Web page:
The Board of Regents voted Thursday to approve the appointment of DeRionne Pollard as Nevada State College’s eighth president, marking the end of a year-long search to replace outgoing President Bart Patterson.
Regents unanimously approved a four-year contract for Pollard that would pay her $367,273 per fiscal year beginning on August 16, an amount that places her salary roughly halfway between those of the state’s community college presidents and that of the chancellor.
Patterson’s near-10-year tenure in the college’s top had provided long-term stability for Nevada’s youngest college. Founded in 2002, NSC remains the system’s third-smallest institution with a student headcount of just over 7,000 students this spring, even as it saw enrollment headcounts jump more than 93 percent between 2016 and 2020.
Pollard — who is also the first Black woman to become a permanent institution president in NSHE history — will take the reins at a crucial juncture for the college as it looks to sustain its historic enrollment growth through the severe budgeting hardships triggered by the pandemic.
“I [applied] because this mission was compelling to me, and Nevada State College is a place that I think is unique,” Pollard told the board after the vote. “It operates in a space that needs to be elevated and amplified in the space of higher education because the students here are students that we know, for sure, are not only the present but the future of the economy, the state.”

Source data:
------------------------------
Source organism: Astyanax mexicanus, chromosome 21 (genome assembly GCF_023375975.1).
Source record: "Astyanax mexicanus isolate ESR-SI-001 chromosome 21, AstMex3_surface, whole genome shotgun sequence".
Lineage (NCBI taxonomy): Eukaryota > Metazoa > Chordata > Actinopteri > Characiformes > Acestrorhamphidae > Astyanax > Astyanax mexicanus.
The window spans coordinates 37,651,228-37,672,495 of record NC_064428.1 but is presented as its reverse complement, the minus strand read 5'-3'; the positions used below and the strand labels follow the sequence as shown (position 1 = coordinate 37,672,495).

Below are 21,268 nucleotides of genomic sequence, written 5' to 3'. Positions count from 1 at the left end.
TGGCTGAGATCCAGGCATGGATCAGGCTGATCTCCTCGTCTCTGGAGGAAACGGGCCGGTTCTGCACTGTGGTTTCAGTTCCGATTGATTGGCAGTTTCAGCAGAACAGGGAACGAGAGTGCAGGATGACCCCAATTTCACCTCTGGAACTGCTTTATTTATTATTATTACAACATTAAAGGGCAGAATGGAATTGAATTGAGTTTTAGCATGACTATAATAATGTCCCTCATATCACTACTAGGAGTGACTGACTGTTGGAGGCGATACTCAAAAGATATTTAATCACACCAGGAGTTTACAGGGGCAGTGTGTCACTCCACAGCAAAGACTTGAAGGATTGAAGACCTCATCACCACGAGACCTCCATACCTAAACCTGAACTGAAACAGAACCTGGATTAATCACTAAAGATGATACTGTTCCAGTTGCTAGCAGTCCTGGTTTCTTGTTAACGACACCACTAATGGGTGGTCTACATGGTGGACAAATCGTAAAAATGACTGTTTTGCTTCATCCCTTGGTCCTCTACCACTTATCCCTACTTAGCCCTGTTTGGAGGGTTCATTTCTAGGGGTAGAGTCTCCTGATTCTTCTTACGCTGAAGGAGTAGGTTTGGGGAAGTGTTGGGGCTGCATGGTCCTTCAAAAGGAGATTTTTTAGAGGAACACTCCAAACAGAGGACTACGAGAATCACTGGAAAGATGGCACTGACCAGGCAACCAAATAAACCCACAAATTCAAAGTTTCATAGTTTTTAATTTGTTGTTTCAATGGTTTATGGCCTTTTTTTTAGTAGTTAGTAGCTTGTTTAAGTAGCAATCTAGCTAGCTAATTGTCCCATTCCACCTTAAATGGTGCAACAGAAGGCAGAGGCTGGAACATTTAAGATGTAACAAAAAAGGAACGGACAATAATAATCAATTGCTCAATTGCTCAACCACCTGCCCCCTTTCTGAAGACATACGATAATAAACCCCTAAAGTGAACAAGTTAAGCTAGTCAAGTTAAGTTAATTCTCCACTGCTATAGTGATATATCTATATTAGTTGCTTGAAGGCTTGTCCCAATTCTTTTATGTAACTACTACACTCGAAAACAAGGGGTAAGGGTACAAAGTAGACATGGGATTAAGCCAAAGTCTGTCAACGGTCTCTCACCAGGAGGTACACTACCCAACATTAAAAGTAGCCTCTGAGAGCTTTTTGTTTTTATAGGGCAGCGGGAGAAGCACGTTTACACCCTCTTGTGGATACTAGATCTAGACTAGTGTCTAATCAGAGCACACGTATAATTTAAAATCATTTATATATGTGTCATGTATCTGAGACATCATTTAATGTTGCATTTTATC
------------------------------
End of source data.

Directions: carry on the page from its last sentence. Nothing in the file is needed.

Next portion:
Pollard comes to Nevada by way of Montgomery College, the largest community college in Maryland that boasts three campuses and more than 56,000 students. Pollard has served as Montgomery’s president since 2010, before which she spent two years as administrative and instructional president of Las Positas College in California.
But Pollard’s selection this week came with one notable elephant in the room — that she allegedly misused $70,000 during her time at Montgomery in paying for travel across the U.S. between 2013 and 2016, as well as the hiring of an armed driver.
An inspector general’s report later found no wrongdoing on Pollard’s part, and Vance Peterson, a search consultant hired by the regents for Nevada State College’s national search, told the board that the matter was “fully investigated and found without merit.”
Even so, Regent Patrick Boylan — new to the board as of this year — pressed Peterson and NSHE Chancellor Melody Rose on the issue. Boylan called Peterson’s dismissal of the allegations “flippant,” and he questioned whether Pollard’s expenses on personal protection during her time in Maryland might lead her to incur similar, additional costs as she moves to Nevada.
Rose pushed back on Boylan’s characterizations, saying that Pollard’s conduct was “thoroughly investigated and reviewed” by independent parties that “fully cleared her of any claim of wrongdoing.”
The chancellor also broadly defended the kind of conduct criticized in media reports that spawned the allegations, saying cross-country travel was a necessary function of a college president who must seek philanthropic contributions from “far-flung” alumni. Rose added that the hiring of personal protection is often an unfortunate necessity for officials who are public-facing — a necessity she said she’s also had to personally rely on three times over the course of her career in higher education.
Boylan was the only regent to vote against Pollard’s appointment, though he did later vote to approve her contract.